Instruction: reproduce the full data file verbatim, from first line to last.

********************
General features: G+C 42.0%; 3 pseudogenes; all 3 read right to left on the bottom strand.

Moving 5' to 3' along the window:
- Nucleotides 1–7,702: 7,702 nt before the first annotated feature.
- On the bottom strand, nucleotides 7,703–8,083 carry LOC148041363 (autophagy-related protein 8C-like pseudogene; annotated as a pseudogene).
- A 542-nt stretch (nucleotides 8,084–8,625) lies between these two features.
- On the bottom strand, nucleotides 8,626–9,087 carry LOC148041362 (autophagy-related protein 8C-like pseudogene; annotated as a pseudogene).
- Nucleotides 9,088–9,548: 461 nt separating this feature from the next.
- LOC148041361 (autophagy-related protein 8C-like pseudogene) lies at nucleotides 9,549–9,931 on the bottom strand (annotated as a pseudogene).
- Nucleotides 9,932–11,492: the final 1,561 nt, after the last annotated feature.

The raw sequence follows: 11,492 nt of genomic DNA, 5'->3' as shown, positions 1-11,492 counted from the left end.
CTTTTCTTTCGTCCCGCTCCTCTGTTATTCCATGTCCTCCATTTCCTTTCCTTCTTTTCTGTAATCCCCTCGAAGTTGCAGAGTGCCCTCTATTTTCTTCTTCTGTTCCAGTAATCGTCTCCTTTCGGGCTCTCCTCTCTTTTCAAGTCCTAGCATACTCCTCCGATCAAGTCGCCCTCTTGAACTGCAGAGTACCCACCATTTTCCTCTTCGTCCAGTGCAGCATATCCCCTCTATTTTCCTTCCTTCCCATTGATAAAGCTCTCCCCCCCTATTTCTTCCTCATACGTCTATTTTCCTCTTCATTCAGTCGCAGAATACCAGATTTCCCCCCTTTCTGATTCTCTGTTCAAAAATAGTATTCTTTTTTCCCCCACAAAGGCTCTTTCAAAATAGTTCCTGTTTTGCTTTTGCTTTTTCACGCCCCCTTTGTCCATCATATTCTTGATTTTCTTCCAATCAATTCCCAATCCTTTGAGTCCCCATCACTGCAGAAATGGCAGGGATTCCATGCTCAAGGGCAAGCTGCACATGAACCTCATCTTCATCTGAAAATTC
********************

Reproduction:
General features: G+C 42.0%; 3 pseudogenes; all 3 read right to left on the bottom strand.

Moving 5' to 3' along the window:
- Nucleotides 1–7,702: 7,702 nt before the first annotated feature.
- On the bottom strand, nucleotides 7,703–8,083 carry LOC148041363 (autophagy-related protein 8C-like pseudogene; annotated as a pseudogene).
- A 542-nt stretch (nucleotides 8,084–8,625) lies between these two features.
- On the bottom strand, nucleotides 8,626–9,087 carry LOC148041362 (autophagy-related protein 8C-like pseudogene; annotated as a pseudogene).
- Nucleotides 9,088–9,548: 461 nt separating this feature from the next.
- LOC148041361 (autophagy-related protein 8C-like pseudogene) lies at nucleotides 9,549–9,931 on the bottom strand (annotated as a pseudogene).
- Nucleotides 9,932–11,492: the final 1,561 nt, after the last annotated feature.

The raw sequence follows: 11,492 nt of genomic DNA, 5'->3' as shown, positions 1-11,492 counted from the left end.
CTTTTCTTTCGTCCCGCTCCTCTGTTATTCCATGTCCTCCATTTCCTTTCCTTCTTTTCTGTAATCCCCTCGAAGTTGCAGAGTGCCCTCTATTTTCTTCTTCTGTTCCAGTAATCGTCTCCTTTCGGGCTCTCCTCTCTTTTCAAGTCCTAGCATACTCCTCCGATCAAGTCGCCCTCTTGAACTGCAGAGTACCCACCATTTTCCTCTTCGTCCAGTGCAGCATATCCCCTCTATTTTCCTTCCTTCCCATTGATAAAGCTCTCCCCCCCTATTTCTTCCTCATACGTCTATTTTCCTCTTCATTCAGTCGCAGAATACCAGATTTCCCCCCTTTCTGATTCTCTGTTCAAAAATAGTATTCTTTTTTCCCCCACAAAGGCTCTTTCAAAATAGTTCCTGTTTTGCTTTTGCTTTTTCACGCCCCCTTTGTCCATCATATTCTTGATTTTCTTCCAATCAATTCCCAATCCTTTGAGTCCCCATCACTGCAGAAATGGCAGGGATTCCATGCTCAAGGGCAAGCTGCACATGAACCTCATCTTCATCTGAAAATTC